Ukraine

Ukraine

  1. History
  2. Ukraine is a unitary republic
  3. Settlement
  4. The establishment of the Kievan Rus'
  5. Geography
  6. Industrial Revolution

Ukraine (Ukrainian: Україна, romanized: Ukraïna, pronounced [ʊkrɐˈjinɐ] (listen)) is a country in Eastern Europe. It is the second-largest European country after Russia, which it borders to the east and northeast.[a][11] Ukraine covers approximately 600,000 square kilometres (230,000 sq mi).[b] Prior to the ongoing Russo-Ukrainian War, it was the eighth-most populous country in Europe, with a population of around 41 million people.[c][6] It is also bordered by Belarus to the north; by Poland, Slovakia, and Hungary to the west; and by Romania and Moldova[d] to the southwest; with a coastline along the Black Sea and the Sea of Azov to the south and southeast.[e] Kyiv is the nation's capital and largest city. The country's national language is Ukrainian, and most people are also fluent in Russian.[14]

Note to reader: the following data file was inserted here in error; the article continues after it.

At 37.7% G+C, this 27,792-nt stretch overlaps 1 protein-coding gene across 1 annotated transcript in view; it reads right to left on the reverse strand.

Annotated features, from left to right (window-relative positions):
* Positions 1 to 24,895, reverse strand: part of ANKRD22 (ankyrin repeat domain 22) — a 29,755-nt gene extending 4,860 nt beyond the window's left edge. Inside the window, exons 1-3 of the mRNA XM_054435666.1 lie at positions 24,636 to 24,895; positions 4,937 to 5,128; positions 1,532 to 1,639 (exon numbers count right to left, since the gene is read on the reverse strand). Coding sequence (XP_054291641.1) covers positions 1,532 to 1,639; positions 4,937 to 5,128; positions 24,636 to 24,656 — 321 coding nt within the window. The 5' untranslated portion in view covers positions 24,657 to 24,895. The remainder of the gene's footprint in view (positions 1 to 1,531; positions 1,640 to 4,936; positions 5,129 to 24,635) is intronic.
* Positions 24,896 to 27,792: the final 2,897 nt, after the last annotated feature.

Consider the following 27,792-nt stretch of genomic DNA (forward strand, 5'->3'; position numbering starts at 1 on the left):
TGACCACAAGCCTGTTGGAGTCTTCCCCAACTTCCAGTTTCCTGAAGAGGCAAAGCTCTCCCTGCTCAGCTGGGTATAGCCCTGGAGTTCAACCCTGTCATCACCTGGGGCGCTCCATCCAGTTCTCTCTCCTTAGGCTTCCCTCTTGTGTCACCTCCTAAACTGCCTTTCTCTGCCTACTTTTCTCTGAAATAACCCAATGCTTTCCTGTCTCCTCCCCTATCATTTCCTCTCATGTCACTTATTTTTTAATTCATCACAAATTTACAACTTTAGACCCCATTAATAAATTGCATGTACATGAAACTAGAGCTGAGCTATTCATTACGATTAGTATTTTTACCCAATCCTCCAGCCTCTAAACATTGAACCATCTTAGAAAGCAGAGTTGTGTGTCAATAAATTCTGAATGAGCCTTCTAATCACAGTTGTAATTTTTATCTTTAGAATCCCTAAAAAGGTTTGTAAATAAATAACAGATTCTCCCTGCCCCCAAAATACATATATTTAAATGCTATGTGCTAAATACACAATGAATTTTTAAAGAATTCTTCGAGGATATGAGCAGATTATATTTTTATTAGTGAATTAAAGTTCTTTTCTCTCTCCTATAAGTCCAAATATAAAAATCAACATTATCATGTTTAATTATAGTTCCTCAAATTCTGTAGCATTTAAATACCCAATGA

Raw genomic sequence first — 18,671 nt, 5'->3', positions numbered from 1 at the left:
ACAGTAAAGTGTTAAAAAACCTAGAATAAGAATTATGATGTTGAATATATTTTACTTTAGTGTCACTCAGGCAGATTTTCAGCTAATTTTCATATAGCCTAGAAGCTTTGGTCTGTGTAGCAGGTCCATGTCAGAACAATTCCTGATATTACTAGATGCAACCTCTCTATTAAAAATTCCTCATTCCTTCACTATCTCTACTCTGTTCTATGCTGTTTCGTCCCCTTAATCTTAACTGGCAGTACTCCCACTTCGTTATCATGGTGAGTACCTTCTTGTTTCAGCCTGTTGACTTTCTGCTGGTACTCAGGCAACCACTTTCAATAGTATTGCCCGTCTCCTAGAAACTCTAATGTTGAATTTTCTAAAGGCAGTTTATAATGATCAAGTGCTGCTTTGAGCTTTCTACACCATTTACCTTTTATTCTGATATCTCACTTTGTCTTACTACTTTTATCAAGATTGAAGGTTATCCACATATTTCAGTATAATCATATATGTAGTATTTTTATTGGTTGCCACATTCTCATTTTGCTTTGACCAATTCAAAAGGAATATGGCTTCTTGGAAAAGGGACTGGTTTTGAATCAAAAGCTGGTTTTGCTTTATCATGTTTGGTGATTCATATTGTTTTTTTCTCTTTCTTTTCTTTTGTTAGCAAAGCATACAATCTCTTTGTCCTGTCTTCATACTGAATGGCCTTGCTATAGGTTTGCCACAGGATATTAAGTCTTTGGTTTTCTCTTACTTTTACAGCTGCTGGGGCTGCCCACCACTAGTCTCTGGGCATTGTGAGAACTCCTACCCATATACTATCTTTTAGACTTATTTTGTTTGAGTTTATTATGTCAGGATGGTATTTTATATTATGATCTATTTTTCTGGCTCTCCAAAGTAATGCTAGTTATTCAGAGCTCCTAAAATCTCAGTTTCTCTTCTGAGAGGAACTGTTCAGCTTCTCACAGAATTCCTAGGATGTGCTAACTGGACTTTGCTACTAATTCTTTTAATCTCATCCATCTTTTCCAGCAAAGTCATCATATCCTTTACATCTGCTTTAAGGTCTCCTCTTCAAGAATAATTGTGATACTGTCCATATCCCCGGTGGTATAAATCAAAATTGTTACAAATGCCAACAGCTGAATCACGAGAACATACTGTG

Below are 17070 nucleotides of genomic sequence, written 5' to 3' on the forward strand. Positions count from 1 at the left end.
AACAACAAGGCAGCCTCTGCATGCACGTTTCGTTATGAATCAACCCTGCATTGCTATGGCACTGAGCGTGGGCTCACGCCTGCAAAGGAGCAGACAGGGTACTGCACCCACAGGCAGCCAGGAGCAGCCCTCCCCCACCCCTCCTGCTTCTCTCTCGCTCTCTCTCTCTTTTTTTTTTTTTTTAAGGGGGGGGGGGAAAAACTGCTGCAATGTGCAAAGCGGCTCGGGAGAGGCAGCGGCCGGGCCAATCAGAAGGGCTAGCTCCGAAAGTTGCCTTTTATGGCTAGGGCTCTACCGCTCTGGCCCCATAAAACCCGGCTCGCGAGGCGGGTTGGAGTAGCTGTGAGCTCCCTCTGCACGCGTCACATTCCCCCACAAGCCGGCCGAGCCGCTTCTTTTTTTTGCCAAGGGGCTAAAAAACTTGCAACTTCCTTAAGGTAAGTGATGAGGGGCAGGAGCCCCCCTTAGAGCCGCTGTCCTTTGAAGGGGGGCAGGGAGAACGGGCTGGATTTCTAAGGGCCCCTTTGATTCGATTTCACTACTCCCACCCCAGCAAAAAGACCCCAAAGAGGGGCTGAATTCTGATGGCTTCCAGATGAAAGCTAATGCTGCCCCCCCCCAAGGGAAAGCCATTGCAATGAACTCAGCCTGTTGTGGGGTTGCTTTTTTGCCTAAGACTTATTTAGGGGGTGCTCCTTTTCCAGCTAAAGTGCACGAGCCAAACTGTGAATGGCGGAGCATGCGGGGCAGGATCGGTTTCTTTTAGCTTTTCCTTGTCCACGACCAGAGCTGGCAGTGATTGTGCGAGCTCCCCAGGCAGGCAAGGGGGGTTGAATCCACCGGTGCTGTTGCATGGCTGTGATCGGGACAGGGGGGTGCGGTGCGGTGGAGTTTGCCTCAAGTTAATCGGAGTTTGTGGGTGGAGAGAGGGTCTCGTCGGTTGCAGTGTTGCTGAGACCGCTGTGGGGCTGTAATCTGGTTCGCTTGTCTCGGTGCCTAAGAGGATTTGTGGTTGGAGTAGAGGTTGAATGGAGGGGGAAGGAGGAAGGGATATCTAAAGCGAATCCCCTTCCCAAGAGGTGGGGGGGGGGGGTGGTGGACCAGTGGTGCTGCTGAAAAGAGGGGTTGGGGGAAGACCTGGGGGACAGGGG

History

During the Middle Ages, the area was a key centre of East Slavic culture under the state of Kievan Rus', which emerged in the 9th century and was ultimately destroyed by the Mongol invasions of the 13th century. After the Kingdom of Galicia–Volhynia emerged, the area was contested, divided, and ruled by a variety of external powers for the next 600 years, including the Polish–Lithuanian Commonwealth, the Austrian Empire, the Ottoman Empire, and the Tsardom of Russia. The Cossack Hetmanate emerged in central Ukraine in the 17th century, but was partitioned between Russia and Poland, and ultimately absorbed by the Russian Empire. After the Russian Revolution, a Ukrainian national movement re-emerged, and formed the Ukrainian People's Republic in 1917. This short-lived state was forcibly reconstituted by the Bolsheviks into the Ukrainian Soviet Socialist Republic, which became a founding member of the Soviet Union in 1922. In the 1930s, millions of Ukrainians were killed by the Holodomor, a Stalin-era man-made famine.